Ethiopian students must admit riot role to gain readmission

Ethiopian students must admit riot role to gain readmission

04/24/2001 Agence France-Presse

 

ATTENTION - ADDS prime minister's quotes, background

 

ADDIS ABABA, April 24 (AFP) - Students wishing to return to Addis Ababa University, closed since April 18, said Tuesday they would only be allowed to do so if they admitted involvement in deadly riots in the Ethiopian capital.

 

Students who turned up at the college Tuesday told AFP they would have to sign a readmission request, prepared by the education ministry, which featured admissions of guilt for the violence of April 17 and 18, when more than 30 people were killed.

 

Millions of dollars worth of damage was done to property during the riots.

 

 A text of the declaration obtained by AFP called on students to "recognise having committed a mistake in taking part in an illegal university movement from April 10 to 18".

 

April 10 saw security forces storm the university campus, where students were on strike over a variety of grievances including the permanent presence of police on campus. Some 45 people, mostly students, were injured.

 

Also Tuesday, Prime Minister Meles Zenawi said these police would be replaced once a civilian force was recruited and trained.

 

Meles, quoted by the state news agency, added that "a full consensus has been reached on 10 of the 11 questions raised by Addis Ababa students".

 

 By signing the the readmission declaration students would also ask "forgiveness from the university and repent for the loss of human life and material damage..."

 

 According to federal police, 31 people were killed and 253 injured in last week's unrest, which began with demonstrations by high school children acting in solidarity with the striking students and which later degenerated into a full-blown riot.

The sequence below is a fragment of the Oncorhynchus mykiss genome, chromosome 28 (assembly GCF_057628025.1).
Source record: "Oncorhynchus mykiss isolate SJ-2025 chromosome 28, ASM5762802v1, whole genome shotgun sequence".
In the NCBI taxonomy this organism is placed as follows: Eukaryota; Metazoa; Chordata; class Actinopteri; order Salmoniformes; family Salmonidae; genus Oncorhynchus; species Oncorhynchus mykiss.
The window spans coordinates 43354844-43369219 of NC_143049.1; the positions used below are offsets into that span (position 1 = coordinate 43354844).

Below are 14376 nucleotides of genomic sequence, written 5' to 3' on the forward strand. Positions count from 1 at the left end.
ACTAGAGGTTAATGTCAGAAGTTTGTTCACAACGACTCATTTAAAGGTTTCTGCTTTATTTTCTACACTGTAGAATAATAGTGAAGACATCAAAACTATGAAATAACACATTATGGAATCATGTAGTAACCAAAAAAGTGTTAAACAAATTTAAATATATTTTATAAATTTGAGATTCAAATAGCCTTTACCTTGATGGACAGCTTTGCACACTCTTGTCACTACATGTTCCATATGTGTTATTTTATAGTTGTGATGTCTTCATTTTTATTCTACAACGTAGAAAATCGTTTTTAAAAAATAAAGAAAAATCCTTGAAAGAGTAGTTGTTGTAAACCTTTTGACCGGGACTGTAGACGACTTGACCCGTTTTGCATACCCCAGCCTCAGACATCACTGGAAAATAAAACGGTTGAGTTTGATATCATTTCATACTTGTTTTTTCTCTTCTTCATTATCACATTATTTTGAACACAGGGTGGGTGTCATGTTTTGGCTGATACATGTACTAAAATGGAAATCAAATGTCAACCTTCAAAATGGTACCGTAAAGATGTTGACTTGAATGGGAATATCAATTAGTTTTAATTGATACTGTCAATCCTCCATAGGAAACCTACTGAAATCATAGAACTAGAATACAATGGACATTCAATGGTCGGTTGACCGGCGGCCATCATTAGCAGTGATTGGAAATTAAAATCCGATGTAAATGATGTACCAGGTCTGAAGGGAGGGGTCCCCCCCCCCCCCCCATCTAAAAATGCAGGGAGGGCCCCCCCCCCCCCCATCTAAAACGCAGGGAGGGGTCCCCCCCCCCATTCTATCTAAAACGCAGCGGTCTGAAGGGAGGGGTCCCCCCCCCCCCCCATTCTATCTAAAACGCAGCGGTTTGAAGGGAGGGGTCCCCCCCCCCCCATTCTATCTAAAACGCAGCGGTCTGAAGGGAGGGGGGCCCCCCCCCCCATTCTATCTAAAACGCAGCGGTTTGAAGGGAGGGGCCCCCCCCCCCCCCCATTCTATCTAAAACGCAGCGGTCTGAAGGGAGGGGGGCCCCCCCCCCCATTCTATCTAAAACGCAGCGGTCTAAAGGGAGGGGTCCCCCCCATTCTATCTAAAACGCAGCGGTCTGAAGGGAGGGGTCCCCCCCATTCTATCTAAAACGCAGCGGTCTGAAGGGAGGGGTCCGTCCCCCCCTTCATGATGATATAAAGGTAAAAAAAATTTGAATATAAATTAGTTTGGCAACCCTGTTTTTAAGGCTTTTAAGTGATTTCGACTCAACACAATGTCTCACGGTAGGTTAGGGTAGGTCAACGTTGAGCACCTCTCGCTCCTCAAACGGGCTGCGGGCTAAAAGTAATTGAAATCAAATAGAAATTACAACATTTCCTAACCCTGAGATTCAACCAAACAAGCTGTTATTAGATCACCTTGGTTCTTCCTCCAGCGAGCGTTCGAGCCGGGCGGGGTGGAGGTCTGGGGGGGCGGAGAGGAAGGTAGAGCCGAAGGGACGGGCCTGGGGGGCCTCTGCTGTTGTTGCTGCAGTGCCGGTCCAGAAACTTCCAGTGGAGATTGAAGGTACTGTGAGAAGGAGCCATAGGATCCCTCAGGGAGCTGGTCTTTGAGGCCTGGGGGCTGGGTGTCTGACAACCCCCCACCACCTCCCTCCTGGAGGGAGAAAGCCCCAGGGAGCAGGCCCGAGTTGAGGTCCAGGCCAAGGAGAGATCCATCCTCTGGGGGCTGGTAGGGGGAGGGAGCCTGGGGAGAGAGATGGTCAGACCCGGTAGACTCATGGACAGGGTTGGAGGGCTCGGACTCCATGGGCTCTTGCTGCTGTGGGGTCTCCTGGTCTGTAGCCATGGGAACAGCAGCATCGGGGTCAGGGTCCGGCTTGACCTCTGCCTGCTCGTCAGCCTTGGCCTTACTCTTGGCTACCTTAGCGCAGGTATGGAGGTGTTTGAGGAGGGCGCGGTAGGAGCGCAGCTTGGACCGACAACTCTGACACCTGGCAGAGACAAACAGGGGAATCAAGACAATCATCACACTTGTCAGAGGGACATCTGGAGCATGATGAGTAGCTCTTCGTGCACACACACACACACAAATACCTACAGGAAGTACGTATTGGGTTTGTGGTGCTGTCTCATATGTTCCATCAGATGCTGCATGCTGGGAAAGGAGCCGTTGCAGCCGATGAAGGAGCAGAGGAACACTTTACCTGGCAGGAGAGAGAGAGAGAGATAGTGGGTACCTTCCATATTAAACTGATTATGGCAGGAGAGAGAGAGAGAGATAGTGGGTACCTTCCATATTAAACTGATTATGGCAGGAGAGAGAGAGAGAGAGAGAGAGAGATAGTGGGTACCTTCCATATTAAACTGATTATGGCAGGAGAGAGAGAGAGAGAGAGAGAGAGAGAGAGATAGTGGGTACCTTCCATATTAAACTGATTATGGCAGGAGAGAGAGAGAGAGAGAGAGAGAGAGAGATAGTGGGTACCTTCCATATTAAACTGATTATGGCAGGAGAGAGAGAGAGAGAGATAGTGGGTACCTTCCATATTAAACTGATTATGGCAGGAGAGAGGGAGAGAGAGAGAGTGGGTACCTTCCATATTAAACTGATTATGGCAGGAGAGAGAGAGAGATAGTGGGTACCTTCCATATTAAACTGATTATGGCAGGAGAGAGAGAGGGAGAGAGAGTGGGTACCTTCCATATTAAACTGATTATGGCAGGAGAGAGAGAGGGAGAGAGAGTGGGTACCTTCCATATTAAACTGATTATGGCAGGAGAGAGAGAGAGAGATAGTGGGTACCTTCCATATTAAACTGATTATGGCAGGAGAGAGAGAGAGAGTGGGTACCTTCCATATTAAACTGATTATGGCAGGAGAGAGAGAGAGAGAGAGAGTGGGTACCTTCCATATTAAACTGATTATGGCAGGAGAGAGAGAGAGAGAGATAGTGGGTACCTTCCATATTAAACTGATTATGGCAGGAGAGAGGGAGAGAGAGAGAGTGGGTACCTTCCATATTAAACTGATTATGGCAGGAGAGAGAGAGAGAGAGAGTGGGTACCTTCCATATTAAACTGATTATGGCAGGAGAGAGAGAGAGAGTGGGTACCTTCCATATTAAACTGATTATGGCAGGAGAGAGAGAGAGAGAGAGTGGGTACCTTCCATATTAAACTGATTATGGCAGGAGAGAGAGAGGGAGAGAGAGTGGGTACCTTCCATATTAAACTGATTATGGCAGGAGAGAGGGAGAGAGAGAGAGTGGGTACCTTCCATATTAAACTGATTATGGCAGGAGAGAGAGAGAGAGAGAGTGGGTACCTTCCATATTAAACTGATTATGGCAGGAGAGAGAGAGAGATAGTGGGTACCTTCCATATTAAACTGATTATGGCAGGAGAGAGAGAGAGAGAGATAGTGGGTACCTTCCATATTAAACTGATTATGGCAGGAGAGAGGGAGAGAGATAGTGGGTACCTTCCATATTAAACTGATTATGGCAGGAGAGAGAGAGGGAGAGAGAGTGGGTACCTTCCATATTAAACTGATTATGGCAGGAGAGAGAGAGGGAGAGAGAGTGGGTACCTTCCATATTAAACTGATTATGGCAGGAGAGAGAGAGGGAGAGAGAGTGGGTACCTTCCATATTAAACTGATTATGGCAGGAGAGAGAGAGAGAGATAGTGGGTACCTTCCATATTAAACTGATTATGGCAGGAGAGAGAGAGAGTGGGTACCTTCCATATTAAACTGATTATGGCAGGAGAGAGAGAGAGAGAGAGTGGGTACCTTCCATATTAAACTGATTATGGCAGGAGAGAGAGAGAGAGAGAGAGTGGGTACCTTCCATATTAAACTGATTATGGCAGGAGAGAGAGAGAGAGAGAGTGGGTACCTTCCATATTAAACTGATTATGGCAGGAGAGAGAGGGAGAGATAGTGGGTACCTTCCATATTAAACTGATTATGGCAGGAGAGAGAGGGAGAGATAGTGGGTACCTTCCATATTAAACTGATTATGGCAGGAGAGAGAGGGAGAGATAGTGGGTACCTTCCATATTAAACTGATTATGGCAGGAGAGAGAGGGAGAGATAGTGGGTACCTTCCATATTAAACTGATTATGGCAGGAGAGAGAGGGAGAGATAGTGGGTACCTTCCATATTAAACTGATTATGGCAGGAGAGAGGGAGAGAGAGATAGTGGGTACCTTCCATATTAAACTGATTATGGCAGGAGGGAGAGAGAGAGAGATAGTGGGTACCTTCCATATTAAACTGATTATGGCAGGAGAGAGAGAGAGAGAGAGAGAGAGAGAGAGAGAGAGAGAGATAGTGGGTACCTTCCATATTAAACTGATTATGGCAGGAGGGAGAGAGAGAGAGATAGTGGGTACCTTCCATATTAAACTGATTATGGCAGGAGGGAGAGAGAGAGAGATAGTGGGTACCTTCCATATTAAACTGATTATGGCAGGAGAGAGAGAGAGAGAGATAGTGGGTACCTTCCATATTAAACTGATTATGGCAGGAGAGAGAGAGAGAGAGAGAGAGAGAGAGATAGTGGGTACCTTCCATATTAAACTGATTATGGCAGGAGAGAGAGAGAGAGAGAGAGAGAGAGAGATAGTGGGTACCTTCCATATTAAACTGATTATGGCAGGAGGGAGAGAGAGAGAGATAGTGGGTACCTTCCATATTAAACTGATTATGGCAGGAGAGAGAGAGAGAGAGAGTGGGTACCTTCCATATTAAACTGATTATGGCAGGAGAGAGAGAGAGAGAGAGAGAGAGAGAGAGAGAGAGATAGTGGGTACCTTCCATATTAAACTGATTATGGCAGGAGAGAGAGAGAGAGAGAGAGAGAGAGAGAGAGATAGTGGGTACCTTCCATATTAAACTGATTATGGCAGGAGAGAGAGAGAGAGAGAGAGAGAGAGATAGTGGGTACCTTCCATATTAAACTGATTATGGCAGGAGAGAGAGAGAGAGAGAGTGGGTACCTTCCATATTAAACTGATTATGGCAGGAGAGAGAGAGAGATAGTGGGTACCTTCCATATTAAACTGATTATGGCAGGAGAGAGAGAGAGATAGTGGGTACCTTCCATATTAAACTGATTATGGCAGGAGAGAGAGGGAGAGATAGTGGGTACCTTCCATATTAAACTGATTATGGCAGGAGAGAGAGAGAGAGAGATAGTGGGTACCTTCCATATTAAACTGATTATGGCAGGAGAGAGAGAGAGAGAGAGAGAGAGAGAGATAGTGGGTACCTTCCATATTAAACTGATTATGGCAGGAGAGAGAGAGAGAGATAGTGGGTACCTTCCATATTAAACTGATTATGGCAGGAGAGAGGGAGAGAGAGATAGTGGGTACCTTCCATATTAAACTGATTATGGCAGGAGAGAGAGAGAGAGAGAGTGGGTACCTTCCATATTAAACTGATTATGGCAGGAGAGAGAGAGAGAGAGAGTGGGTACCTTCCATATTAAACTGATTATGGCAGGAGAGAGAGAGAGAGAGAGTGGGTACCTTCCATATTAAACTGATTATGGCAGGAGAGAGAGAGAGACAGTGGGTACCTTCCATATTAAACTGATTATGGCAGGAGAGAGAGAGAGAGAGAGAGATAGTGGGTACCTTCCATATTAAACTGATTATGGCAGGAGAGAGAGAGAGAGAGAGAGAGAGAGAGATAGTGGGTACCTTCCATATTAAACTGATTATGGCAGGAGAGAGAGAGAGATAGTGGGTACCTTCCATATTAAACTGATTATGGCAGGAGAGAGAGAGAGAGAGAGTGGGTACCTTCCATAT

Hospital sources put the death toll at 38 and said most of those admitted had suffered gunshot wounds.

 

A federal police report quoted by Tuesday's state press said police had proof that "anti-peace elements" were behind the clashes.

 

 Addis Ababa had earlier accused the opposition and human rights groups of inciting the riots.

 

 The police report said more than 164 police officers were wounded, 43 seriously, in the clashes.

 

"Police have detained a number of university students outside the compound of the campus n a move to pacify the situation," the report added.

 

Independent sources said more than 2,000 people, mostly students, were being detained mainly at a police college in Sendafa some 40 kilometers (25 miles) outside the Ethiopian capital.

 

The report said 97 public and private vehicles and 87 buildings were damaged while 48 public and private establishments were looted.

 

Police blamed the Ethiopian Human Rights Council, saying it had incited students.

 

The Council has already strenuously rejected any suggestion of its involvement and that of university students in the violence.

 

Police also pointed the finger at the All Amhara People's Association and the Ethiopian Democratic Party, both of which are in oppposition, saying they had "directly taken part in acts of looting and vandalism."

 

 On Monday evening, the Democratic Party said 67 of its members had been arrested.

 

Few of the university's 10,000 students turned up to the college on Tuesday, the day it was meant to reopen.

 

On Monday evening, the government said all students had to register for readmission on Tuesday and Wednesday.

 

Some students expressed fears that, by signing the form, they would leave themselves open to legal proceedings related to the riots.